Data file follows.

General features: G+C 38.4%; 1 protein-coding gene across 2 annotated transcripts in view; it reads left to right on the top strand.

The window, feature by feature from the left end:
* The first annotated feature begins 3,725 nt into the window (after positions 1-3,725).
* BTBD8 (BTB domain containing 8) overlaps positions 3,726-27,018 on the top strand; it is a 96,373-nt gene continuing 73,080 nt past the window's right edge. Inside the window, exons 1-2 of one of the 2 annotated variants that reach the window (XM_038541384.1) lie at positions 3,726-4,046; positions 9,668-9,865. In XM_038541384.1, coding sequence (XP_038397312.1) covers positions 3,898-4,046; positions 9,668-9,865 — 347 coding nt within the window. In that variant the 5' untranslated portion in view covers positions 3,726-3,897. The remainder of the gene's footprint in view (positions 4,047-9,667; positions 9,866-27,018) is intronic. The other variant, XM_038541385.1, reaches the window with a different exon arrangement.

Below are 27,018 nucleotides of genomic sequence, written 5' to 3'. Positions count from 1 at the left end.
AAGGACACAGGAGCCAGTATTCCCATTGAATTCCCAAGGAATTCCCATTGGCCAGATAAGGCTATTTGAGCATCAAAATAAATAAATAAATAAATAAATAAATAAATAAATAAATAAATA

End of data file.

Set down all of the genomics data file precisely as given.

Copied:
General features: G+C 38.4%; 1 protein-coding gene across 2 annotated transcripts in view; it reads left to right on the top strand.

The window, feature by feature from the left end:
* The first annotated feature begins 3,725 nt into the window (after positions 1-3,725).
* BTBD8 (BTB domain containing 8) overlaps positions 3,726-27,018 on the top strand; it is a 96,373-nt gene continuing 73,080 nt past the window's right edge. Inside the window, exons 1-2 of one of the 2 annotated variants that reach the window (XM_038541384.1) lie at positions 3,726-4,046; positions 9,668-9,865. In XM_038541384.1, coding sequence (XP_038397312.1) covers positions 3,898-4,046; positions 9,668-9,865 — 347 coding nt within the window. In that variant the 5' untranslated portion in view covers positions 3,726-3,897. The remainder of the gene's footprint in view (positions 4,047-9,667; positions 9,866-27,018) is intronic. The other variant, XM_038541385.1, reaches the window with a different exon arrangement.

Below are 27,018 nucleotides of genomic sequence, written 5' to 3'. Positions count from 1 at the left end.
AAGGACACAGGAGCCAGTATTCCCATTGAATTCCCAAGGAATTCCCATTGGCCAGATAAGGCTATTTGAGCATCAAAATAAATAAATAAATAAATAAATAAATAAATAAATAAATAAATA